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Legalizing Prostitution Argumentative Essay


When it comes to talking about the legalization of prostitution, one should acknowledge that those who advocate for such a legal avenue must be ready to let their daughters opt for this so-called profession and take pride in their professional ‘attainments’. While a great part of the modern world’s democratic society talks about the legalization of prostitution as about the next step in advancing democracy itself, they should, probably, start understanding that selling women into slavery, as there is no other way to call it, has nothing to do with democracy. Prostitution, even in the most legal of the forms possible, was, is, and will always be nothing else but the continuous act of women’s declassification and exploitation. Prostitution emerged as the social institution that was meant to establish a disrespectful treatment of women as the behavioral role model to follow what automatically means that legalizing it would simply mean that modern society has nothing against treating women disrespectfully.

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Those who state that legalizing prostitution entails a whole list of benefits as for the prostitutes so for the “customers”, may we call them this way, are simply ignorant and not far-fetched people. I would like to talk to you about the myth that is the most widespread in terms of talking about the legalization of prostitution. The pivotal argument in the sleeve of the prostitution legalization is that such a decision will secure women from getting assaulted, abused, and killed “at work”. Nonetheless, the facts continue stating that the truth is contradictory. In accordance with Janice G. Raymond, one of the most famous in scientific circles opponents of legalizing prostitution claims: “Legalization/decriminalization of prostitution and the sex industry promotes sex trafficking” (Raymond 1). Indeed, while talking about how legalized prostitution shall defend the prostitutes from violence suffered at the hands of pimps and customers, the society seems to forget that once something gets legalized it does necessarily mean that it becomes controllable.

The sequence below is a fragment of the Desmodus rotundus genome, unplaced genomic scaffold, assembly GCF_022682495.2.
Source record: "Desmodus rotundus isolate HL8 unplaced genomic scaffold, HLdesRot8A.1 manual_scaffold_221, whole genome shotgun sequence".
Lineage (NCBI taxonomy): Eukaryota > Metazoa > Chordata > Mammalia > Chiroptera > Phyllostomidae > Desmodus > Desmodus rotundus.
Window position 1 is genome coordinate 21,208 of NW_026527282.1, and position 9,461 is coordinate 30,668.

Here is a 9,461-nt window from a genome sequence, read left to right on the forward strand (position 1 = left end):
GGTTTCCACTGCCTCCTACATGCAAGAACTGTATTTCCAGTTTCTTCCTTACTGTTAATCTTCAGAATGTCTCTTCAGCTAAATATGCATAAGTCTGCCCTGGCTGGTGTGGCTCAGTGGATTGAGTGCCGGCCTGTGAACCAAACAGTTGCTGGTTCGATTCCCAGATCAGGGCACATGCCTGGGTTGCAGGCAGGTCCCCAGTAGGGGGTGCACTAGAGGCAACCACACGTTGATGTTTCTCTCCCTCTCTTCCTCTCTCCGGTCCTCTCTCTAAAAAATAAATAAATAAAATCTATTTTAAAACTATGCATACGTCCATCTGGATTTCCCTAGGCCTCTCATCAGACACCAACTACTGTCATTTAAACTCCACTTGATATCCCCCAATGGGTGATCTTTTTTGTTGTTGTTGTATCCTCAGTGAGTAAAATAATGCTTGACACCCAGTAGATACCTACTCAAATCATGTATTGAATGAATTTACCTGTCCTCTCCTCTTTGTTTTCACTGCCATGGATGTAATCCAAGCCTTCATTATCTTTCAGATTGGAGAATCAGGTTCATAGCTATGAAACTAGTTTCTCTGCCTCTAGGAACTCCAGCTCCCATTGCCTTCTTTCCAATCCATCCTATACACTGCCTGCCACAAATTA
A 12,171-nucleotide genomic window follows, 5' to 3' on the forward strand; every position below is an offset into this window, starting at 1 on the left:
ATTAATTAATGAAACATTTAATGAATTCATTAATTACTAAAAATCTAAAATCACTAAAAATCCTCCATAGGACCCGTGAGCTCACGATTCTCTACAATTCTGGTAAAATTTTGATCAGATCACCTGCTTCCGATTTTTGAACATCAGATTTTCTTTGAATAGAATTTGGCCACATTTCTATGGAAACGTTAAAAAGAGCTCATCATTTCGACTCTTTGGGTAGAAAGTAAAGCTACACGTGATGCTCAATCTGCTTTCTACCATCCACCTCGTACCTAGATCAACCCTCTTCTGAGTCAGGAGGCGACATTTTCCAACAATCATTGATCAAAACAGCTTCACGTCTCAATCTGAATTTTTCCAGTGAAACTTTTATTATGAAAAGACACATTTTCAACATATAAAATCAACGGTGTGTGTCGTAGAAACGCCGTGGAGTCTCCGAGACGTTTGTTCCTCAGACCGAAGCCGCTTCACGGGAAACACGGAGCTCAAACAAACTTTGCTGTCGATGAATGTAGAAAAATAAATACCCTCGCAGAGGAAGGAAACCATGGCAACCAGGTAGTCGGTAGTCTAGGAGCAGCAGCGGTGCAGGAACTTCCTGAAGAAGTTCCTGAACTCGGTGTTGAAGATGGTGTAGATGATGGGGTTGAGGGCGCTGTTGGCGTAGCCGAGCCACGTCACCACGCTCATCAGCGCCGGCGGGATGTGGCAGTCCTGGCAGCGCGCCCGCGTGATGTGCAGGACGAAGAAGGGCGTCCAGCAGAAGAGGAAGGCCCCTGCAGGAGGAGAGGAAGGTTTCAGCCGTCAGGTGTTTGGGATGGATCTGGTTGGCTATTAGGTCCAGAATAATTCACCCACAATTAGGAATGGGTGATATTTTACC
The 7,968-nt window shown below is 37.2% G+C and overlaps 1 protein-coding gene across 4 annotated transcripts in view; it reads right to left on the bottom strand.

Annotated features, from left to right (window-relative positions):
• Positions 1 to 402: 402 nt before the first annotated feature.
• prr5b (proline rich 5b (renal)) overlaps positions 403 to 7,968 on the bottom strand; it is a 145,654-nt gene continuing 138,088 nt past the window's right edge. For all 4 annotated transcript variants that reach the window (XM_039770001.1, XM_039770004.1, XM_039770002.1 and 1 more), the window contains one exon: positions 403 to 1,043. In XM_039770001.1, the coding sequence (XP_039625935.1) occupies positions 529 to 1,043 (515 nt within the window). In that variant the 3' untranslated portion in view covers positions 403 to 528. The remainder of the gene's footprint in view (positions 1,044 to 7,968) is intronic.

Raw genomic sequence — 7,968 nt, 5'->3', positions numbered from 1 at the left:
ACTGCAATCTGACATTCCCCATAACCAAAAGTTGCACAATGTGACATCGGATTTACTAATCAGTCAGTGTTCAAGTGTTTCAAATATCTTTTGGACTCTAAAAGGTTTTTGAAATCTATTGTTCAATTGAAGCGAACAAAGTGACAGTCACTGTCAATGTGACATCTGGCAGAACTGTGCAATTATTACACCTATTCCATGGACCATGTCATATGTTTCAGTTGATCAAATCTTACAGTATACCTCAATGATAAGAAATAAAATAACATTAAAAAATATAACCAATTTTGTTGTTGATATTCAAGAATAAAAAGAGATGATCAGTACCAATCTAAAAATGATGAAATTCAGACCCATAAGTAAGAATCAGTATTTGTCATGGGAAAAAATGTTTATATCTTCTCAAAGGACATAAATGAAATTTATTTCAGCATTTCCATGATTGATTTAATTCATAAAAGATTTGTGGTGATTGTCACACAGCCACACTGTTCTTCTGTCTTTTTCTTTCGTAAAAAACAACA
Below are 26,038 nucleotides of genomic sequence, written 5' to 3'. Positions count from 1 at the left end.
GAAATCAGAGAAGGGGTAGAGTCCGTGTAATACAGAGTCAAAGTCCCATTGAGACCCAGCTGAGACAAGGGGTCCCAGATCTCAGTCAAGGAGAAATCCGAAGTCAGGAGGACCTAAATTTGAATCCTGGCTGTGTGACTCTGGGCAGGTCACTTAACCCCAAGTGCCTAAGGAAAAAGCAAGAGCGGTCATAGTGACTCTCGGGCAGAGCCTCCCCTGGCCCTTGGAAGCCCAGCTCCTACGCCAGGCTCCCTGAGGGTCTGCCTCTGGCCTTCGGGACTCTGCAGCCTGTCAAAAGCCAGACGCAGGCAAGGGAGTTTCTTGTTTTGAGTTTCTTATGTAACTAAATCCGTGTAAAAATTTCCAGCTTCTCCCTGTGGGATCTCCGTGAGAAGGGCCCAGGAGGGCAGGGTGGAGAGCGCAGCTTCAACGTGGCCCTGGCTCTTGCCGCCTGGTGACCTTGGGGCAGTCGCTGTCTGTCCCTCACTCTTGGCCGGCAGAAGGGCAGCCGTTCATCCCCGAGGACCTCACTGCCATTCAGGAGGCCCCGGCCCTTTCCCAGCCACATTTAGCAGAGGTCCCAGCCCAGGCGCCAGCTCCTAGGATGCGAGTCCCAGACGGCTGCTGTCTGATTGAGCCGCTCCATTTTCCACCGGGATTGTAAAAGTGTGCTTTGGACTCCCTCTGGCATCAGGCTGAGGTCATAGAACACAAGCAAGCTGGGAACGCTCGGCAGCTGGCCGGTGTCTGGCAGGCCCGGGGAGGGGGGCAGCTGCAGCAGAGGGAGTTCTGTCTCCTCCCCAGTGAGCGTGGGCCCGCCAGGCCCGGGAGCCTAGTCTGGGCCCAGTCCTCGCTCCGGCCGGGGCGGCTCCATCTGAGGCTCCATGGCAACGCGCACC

Nowadays, when someone starts discussing the scrutinized topics, the example of the Netherlands comes to mind as the one to follow. People think that the Netherlands have simply passed the law the legalized prostitution and everybody in the country obeyed it. In accordance with Post et al., “Enforcement of criminal law was no longer seen as effectively regulating prostitution in order to call a halt to it, and to solve public and social problems related to prostitution” (Post et al. 11). As soon as prostitution becomes legalized in the countries that are not that developed as the Netherlands, the problem of human trafficking will become even more exacerbated.

Just imagine, a woman who has been deprived of personal documents, gets beaten by the pimp into signing the official contract of employment which automatically takes any possible charges down and decriminalizes the very fact of her being abducted and used as a commodity. For example, the situation is quite lamentable in Ukraine, as one of the country’s most renowned lawyers stated that in his rapidly-developing Eastern European country a lot of women are being abducted and transferred overseas into sexual slavery to the countries of the Middle East and Asia (Radutniy 157). Prostitution is not legalized there and it is the only reason why the pimps and human trafficking criminals are being prosecuted by the law.